- Reform is a profoundly political process, not a technical one
- The political coalition favouring reform has to be based on groups that do not have a strong stake in the existing system
- While government reform reflects the material interests of the parties involved, ideas are critical in shaping how individuals see their interests
- Reform takes a great deal of time.
These lessons are from Francis Fukushima and how to reform patronage-based political systems to modern, merit-based ones, but I’d say they’re equally applicable to most public service change processes – including, of course, personalisation across health and social care.
If we were to apply the four lessons to how things have gone with personalisation so far, I’d suggest the following:
- Personalisation has focused too much on technical changes (e.g. Resource Allocation Systems, online directories of support), and not enough on political ones (including attitudinal and cultural)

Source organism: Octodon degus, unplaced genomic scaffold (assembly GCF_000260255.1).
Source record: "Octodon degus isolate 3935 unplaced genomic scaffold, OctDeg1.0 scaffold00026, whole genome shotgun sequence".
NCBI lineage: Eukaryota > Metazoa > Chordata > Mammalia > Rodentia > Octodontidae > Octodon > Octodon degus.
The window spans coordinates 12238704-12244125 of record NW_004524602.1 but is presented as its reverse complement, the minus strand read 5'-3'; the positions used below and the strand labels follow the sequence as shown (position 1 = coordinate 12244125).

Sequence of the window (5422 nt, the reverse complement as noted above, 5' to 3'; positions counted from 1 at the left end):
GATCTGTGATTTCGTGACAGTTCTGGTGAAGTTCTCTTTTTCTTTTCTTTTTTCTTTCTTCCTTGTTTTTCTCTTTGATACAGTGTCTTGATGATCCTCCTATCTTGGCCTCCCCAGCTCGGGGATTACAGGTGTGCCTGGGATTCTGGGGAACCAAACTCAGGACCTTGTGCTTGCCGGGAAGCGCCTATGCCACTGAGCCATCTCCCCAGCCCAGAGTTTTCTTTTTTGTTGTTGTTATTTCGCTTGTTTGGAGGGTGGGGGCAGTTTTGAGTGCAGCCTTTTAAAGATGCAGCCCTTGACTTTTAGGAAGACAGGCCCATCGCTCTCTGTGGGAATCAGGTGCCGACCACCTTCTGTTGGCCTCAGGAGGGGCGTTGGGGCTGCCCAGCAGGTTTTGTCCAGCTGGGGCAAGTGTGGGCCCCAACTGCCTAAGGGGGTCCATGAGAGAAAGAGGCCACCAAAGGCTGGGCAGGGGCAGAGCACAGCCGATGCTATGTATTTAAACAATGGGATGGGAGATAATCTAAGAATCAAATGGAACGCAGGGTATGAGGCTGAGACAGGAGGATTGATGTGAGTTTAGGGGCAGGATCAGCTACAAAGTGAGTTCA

- There has been a coalition of people wishing to change the social care and health systems through personalisation. This coalition, however, hasn’t been sufficient, and certainly hasn’t yet engaged enough with groups that have a strong stake in how things currently are (particularly social workers, who broadly remain wary of personalisation)
- The idea of personalisation is a strong one. Indeed, it’s probably driven reform in other areas of public services
- Even if we took 1996 as the starting point for personalisation, we’re still only 20 years into this journey. 2007 is a more realistic starting point (with the advent of Putting People First), and for the scale of political, cultural and attitudinal change we know personalisation requires, a decade is nowhere near enough. If this is in doubt, ask any race, gender or sexuality equality campaigners in the UK, US or beyond.
If we looked at the topic of social care funding, I suspect we’d find even less evidence on each of the four lessons for political change.